With the aim to further clarify the remaining open questions, we decided to perform a systematic review of the literature and a meta-analysis of reliable and valid, high-quality studies, including also the most recent available evidence.

Material and methods

Search strategy

The guidelines of the Preferred Reporting Items for Systematic Reviews and Meta-Analyses statement were followed [50]. Scopus, PubMed-Medline, ProQuest, Embase and Web of Science databases were searched until 23 June 2020 using the following search terms in titles and abstracts: (“Critical care” OR “Critically ill” OR “Critical illness” OR “critical illnesses” OR “intensive care” OR sepsis OR septic OR icu OR ccu OR “Mechanical ventilation”) AND TITLE-ABS-KEY (statins OR “statin therapy” OR “statins therapy” OR statin OR “HMG CoA reductaseinhibitor” OR lovastatin OR fluvastatin OR pravastatin OR rosuvastatin OR pitavastatin) OR TITLE-ABS-KEY (atorvastatin OR simvastatin OR cerivastatin OR lipitor OR lescol OR “Lescol XL” OR mevacor OR altoprev OR pravachol OR crestor OR zocor OR livalo). The wild-card term ‘*’ was used to increase the sensitivity of the search strategy. A manual search of the reference lists of identified studies was also performed to find additional relevant studies. The search was limited to articles published in the English language.

Study selection

Original studies were included if they met the following inclusion criteria: (1) investigating the impact of statin treatment on development of stage 1 AKI or higher, AKI mortality, ICU and hospital length of stay among subjects who underwent surgeries, (2) observational retrospective, cohort, case-control and randomized control trial study design, and (3) presentation of sufficient information on AKI development or mortality. Exclusion criteria were: (1) non-clinical studies; and (2) lack of sufficient information on AKI development or mortality.

Data extraction

The following data were collected from eligible studies: (1) first author’s name; (2) year of publication; (3) study location; (4) study design; (5) number of participants in the statin and control groups; (6) odds ratio (OR) and mean of ICU/hospital stay, AKI incidence or mortality. Two authors reviewed the papers, and disagreements were resolved through discussion and consultation with a third author.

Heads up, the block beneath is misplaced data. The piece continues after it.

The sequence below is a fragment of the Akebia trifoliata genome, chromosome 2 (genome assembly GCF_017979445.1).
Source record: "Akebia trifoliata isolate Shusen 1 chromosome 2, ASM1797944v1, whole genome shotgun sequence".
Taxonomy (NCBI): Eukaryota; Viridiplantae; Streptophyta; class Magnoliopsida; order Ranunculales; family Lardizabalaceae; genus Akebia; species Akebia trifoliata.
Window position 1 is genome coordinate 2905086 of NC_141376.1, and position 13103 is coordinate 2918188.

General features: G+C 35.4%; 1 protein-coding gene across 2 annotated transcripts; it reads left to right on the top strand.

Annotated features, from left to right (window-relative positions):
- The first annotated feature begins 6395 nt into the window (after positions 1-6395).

Quality assessment

The quality of studies included in this meta-analysis was assessed according the Cochrane criteria. Risk of bias was evaluated according to the Cochrane instructions [51].

Statistical analysis and summary of synthesis

Meta-analyses were performed on the extracted and evaluated epidemiological data for dichotomous outcome variables, which included factors associated with AKI, AKI-related death and mean ICU/hospital stay. The pooled mean difference and 95% confidence intervals (CI) for mean ICU/hospital length of stay and pooled OR with 95% CI for the development of AKI and AKI mortality, were calculated for statin users compared to non-users. An OR of less than 1 indicated a reduced odd of AKI in statin users or protective effect of statin against mortality outcomes, whereas an OR of more than 1 indicated detrimental effect of statin use. Forest plots were obtained to indicate the effect of the pooled estimates of OR, using either fixed or random models with the inverse variance (IV).

We assessed heterogeneity using I2 measure and the Cochran Q-statistic within or between study designs. The null hypothesis was the absence of heterogeneity; if rejected, a random model was used to calculate pooled estimates. Assessment of publication bias was evaluated by designing a funnel plot and calculating Egger’s and Begg’s (with continuity correction) tests. The null hypothesis was that there was no publication bias in the study. STATA, version 16.0 (Stata Corp, College Station, TX), was used for statistical analysis.


The flow diagram of the study selection process is summarized in Figure 1. The main characteristics of the studies included in the meta-analyses are shown in Table I [5260].

Table I

Characteristics of eligible studies included in the meta-analysis

StudiesYear of publicationStudy periodMulti-/single centerCountry/ regionStudy designPatientsNumber of statin usersNumber of statin non-usersIncluded endpointType and dose of statin
Saeed [52]2017SingleIranRandomized control trialHospitalized in ICU3535ICU LOSAtorvastatin 40 mg daily
Malbouisson [53]2019SingleBrazilProspective cohort studyHospitalized in ICU122548ICU LOS
Chello [54]20062003–2004SingleItalyRandomized control trialHospitalized for elective surgery2020ICU LOS
Atorvastatin 20 mg daily